Continuing my best reads o' the year countdown, we have Jesuits in space! And literally the best book I've read in years...
by Mary Doria Russell
Procured from my old independent bookstore... oh, how I miss you, One More Page!
Procured in August 2011
Finished on December 4, 2012
Format: Paperback with a trippy, New Age-y kind of bird on it
Why I gave it a try: I have heard folks from both Bookrageous and Books on the Nightstand podcasts raving about this book - and then it showed up on a list of books that I had to pick something from to read this semester at grad school. Take care of a TBR and get class credit? Yes, please!
scientists detect broadcasted singing from a nearby galaxy in 2019, the Jesuits launch a
mission to learn more about the new culture on the inhabited planet, Rakhat. A team of eight priests
and scientists is sent; only Father Emilio Sandoz is found by a UN mission to
rescue the crew. The rescuers find him working in a brothel and witness him
murder a child; soon after, they too, go missing, after putting Emilio on a shuttle
home. Returning home in 2060, Emilio becomes Earth’s most reviled man. Their
reputation in shambles, the Jesuits sequester Emilio and attempt to learn what
happened. Intercutting between 2019 and 2060, Russell slowly reveals the true
story of the Jesuit mission on Rakhat and creates one of the most complex and
sympathetic protagonists in modern literature with Emilio Sandoz.
Thoughts: I am not exaggerating when I say that this is the best novel that I have read in years. In fact, it's probably made my top five list of novels ever. And it's a literary science fiction novel - what?! Anyways...
The Sparrow has a high volume of incident, but the plot is in service to Russell’s
exploration of the "risks and beauties of faith." Themes include God’s
sovereignty, what is means to glorify God, the possibilities and limits of
grace, faith and doubt, the pleasures and perils of encountering another culture as an outsider, God’s ability to transform lives, and the capacity for someone to love God in the
midst of suffering. So not light ground for any novel to cover.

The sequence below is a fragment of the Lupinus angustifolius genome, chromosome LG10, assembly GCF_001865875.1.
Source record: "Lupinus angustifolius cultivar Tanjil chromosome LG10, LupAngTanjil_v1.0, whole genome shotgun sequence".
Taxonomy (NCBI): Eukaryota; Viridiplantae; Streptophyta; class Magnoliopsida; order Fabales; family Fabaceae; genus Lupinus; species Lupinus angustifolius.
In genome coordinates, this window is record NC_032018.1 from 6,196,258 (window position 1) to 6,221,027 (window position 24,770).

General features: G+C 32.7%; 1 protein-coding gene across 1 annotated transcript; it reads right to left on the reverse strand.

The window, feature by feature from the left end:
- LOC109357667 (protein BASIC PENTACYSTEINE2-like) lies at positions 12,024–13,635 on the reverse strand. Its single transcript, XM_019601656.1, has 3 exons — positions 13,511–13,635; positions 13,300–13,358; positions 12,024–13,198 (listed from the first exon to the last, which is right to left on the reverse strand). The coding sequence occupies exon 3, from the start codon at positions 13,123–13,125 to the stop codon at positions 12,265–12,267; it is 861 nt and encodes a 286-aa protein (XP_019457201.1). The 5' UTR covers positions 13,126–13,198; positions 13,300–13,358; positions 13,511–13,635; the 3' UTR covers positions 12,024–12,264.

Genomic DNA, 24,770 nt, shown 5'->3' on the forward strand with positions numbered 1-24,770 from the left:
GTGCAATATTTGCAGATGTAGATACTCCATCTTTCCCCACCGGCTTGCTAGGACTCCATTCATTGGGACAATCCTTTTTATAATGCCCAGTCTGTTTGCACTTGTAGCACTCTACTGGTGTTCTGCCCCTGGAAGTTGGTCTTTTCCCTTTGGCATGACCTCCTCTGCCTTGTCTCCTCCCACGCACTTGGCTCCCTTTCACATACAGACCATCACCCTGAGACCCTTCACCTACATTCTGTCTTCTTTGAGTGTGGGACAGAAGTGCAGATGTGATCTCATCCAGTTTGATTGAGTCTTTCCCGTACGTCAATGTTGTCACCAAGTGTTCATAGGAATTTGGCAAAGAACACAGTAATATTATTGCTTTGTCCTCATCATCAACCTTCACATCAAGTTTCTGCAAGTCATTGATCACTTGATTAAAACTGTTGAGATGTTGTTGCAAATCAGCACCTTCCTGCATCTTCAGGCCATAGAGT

However, Russell manages to explore those themes in the midst of super engaging, super thought provoking hard science fiction. You get descriptions of the alien world, including the anthropology, ecology, sociology, and technology. The meat of the story centers around a mission to space to make first contact. The secondary plot line is a sort of religious who-dunnit type mystery, albeit without a murder to solve. So if you're worried that this is just a novelized version of a philosophy class, think again. When I was trying to summarize the plot, I was reminded again of just how much action Russell packs in a 400 page book.
That being said, what elevates this book from a typical novel, besides its combination of beautiful writing and engaging plot, is that the framing device, in the form of a single question. Did God create Father Emilio to go on this mission? As we seek the answer, we end up asking a lot of other questions, but this is the heart of Emilio's struggle for faith, both before and after his other worldly experiences.
The prose is really wonderful - if I have a criticism, it's probably that the dialogue can feel a little forced, especially when Russell injects humor. That being said, the humor that she does introduce is a welcome breather from the heavy subject matter, and she successfully renders convincing monologues about the nature of science, faith, and reality. That's more than I can do with my dialogue.
Please read this book. It will make you think and cry. It's got such a wide potential audience (it was recommended to me by religious folks and atheists, by sci-fi lovers and hardcore lit fic-ers, and by readers and non-readers, alike) and it deserves to find as many readers as it can. Basically, I really love this book. And you should read it. Now.
7 - I will have to seriously reevaluate any friendship or romantic interest that does not like this book: a favorite
What was the last "new favorite" book you read?